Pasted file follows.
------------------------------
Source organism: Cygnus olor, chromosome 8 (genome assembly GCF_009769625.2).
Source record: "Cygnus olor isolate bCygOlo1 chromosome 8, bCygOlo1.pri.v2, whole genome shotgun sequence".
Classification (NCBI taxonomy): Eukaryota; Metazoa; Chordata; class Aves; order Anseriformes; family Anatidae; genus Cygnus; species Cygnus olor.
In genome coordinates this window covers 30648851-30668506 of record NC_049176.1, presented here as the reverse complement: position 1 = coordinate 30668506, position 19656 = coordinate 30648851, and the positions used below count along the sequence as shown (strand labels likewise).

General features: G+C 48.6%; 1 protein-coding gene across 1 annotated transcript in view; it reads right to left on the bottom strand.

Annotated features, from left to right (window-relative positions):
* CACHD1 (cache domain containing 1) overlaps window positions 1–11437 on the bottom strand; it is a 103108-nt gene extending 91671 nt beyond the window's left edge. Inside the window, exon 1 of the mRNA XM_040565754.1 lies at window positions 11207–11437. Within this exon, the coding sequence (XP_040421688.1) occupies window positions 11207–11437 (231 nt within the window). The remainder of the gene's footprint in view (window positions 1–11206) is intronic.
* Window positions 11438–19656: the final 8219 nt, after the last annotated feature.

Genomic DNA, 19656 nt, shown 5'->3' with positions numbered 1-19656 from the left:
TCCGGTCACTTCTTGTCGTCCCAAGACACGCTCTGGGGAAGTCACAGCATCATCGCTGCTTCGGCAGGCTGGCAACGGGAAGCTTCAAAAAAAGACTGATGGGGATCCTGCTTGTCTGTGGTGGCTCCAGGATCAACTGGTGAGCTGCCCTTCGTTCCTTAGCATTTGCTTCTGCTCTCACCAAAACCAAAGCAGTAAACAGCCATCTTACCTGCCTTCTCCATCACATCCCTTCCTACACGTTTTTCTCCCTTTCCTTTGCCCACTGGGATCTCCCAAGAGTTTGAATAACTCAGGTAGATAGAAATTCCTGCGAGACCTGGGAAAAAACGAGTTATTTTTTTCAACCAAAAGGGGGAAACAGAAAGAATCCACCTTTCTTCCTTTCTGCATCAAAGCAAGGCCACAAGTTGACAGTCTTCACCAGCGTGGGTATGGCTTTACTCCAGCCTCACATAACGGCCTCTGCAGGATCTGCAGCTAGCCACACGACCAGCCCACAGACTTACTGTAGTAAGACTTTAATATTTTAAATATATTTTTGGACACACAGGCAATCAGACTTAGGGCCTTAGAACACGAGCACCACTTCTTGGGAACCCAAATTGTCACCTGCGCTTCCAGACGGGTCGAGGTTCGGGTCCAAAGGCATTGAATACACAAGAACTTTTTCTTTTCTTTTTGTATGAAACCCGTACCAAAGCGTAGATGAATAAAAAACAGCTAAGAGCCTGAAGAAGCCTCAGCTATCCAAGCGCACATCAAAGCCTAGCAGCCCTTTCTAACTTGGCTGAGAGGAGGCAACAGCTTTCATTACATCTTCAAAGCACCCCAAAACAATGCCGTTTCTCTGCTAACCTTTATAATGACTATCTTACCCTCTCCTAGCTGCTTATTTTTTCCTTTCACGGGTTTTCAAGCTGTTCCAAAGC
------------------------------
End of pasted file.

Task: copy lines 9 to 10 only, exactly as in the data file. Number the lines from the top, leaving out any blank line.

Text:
Genomic DNA, 19656 nt, shown 5'->3' with positions numbered 1-19656 from the left:
TCCGGTCACTTCTTGTCGTCCCAAGACACGCTCTGGGGAAGTCACAGCATCATCGCTGCTTCGGCAGGCTGGCAACGGGAAGCTTCAAAAAAAGACTGATGGGGATCCTGCTTGTCTGTGGTGGCTCCAGGATCAACTGGTGAGCTGCCCTTCGTTCCTTAGCATTTGCTTCTGCTCTCACCAAAACCAAAGCAGTAAACAGCCATCTTACCTGCCTTCTCCATCACATCCCTTCCTACACGTTTTTCTCCCTTTCCTTTGCCCACTGGGATCTCCCAAGAGTTTGAATAACTCAGGTAGATAGAAATTCCTGCGAGACCTGGGAAAAAACGAGTTATTTTTTTCAACCAAAAGGGGGAAACAGAAAGAATCCACCTTTCTTCCTTTCTGCATCAAAGCAAGGCCACAAGTTGACAGTCTTCACCAGCGTGGGTATGGCTTTACTCCAGCCTCACATAACGGCCTCTGCAGGATCTGCAGCTAGCCACACGACCAGCCCACAGACTTACTGTAGTAAGACTTTAATATTTTAAATATATTTTTGGACACACAGGCAATCAGACTTAGGGCCTTAGAACACGAGCACCACTTCTTGGGAACCCAAATTGTCACCTGCGCTTCCAGACGGGTCGAGGTTCGGGTCCAAAGGCATTGAATACACAAGAACTTTTTCTTTTCTTTTTGTATGAAACCCGTACCAAAGCGTAGATGAATAAAAAACAGCTAAGAGCCTGAAGAAGCCTCAGCTATCCAAGCGCACATCAAAGCCTAGCAGCCCTTTCTAACTTGGCTGAGAGGAGGCAACAGCTTTCATTACATCTTCAAAGCACCCCAAAACAATGCCGTTTCTCTGCTAACCTTTATAATGACTATCTTACCCTCTCCTAGCTGCTTATTTTTTCCTTTCACGGGTTTTCAAGCTGTTCCAAAGC